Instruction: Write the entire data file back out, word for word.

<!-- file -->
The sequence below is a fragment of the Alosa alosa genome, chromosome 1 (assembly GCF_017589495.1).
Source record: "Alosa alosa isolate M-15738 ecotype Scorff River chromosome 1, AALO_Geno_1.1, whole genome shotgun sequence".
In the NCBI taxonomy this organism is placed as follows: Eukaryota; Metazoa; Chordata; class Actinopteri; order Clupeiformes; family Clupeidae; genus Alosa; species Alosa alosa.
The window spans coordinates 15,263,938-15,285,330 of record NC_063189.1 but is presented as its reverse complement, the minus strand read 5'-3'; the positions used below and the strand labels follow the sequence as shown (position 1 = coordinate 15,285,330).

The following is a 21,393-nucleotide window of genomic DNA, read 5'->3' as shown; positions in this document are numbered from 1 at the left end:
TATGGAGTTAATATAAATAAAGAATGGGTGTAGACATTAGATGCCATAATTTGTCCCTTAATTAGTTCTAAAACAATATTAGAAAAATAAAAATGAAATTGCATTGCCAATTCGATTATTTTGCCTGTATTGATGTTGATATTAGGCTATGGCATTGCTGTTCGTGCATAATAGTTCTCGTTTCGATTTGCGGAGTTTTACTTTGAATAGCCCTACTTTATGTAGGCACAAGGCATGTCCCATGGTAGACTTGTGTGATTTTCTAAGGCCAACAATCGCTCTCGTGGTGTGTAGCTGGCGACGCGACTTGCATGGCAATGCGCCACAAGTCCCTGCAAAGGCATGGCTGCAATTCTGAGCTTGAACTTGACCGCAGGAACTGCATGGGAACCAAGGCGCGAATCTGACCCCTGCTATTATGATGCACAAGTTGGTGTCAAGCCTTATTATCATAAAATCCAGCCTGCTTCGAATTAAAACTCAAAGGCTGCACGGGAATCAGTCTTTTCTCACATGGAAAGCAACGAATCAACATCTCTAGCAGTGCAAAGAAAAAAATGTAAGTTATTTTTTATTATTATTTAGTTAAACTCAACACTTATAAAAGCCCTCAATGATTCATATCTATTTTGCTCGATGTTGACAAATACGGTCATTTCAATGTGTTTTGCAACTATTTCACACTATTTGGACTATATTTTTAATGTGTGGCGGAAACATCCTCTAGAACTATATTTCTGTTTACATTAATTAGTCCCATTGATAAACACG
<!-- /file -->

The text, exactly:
The sequence below is a fragment of the Alosa alosa genome, chromosome 1 (assembly GCF_017589495.1).
Source record: "Alosa alosa isolate M-15738 ecotype Scorff River chromosome 1, AALO_Geno_1.1, whole genome shotgun sequence".
In the NCBI taxonomy this organism is placed as follows: Eukaryota; Metazoa; Chordata; class Actinopteri; order Clupeiformes; family Clupeidae; genus Alosa; species Alosa alosa.
The window spans coordinates 15,263,938-15,285,330 of record NC_063189.1 but is presented as its reverse complement, the minus strand read 5'-3'; the positions used below and the strand labels follow the sequence as shown (position 1 = coordinate 15,285,330).

The following is a 21,393-nucleotide window of genomic DNA, read 5'->3' as shown; positions in this document are numbered from 1 at the left end:
TATGGAGTTAATATAAATAAAGAATGGGTGTAGACATTAGATGCCATAATTTGTCCCTTAATTAGTTCTAAAACAATATTAGAAAAATAAAAATGAAATTGCATTGCCAATTCGATTATTTTGCCTGTATTGATGTTGATATTAGGCTATGGCATTGCTGTTCGTGCATAATAGTTCTCGTTTCGATTTGCGGAGTTTTACTTTGAATAGCCCTACTTTATGTAGGCACAAGGCATGTCCCATGGTAGACTTGTGTGATTTTCTAAGGCCAACAATCGCTCTCGTGGTGTGTAGCTGGCGACGCGACTTGCATGGCAATGCGCCACAAGTCCCTGCAAAGGCATGGCTGCAATTCTGAGCTTGAACTTGACCGCAGGAACTGCATGGGAACCAAGGCGCGAATCTGACCCCTGCTATTATGATGCACAAGTTGGTGTCAAGCCTTATTATCATAAAATCCAGCCTGCTTCGAATTAAAACTCAAAGGCTGCACGGGAATCAGTCTTTTCTCACATGGAAAGCAACGAATCAACATCTCTAGCAGTGCAAAGAAAAAAATGTAAGTTATTTTTTATTATTATTTAGTTAAACTCAACACTTATAAAAGCCCTCAATGATTCATATCTATTTTGCTCGATGTTGACAAATACGGTCATTTCAATGTGTTTTGCAACTATTTCACACTATTTGGACTATATTTTTAATGTGTGGCGGAAACATCCTCTAGAACTATATTTCTGTTTACATTAATTAGTCCCATTGATAAACACG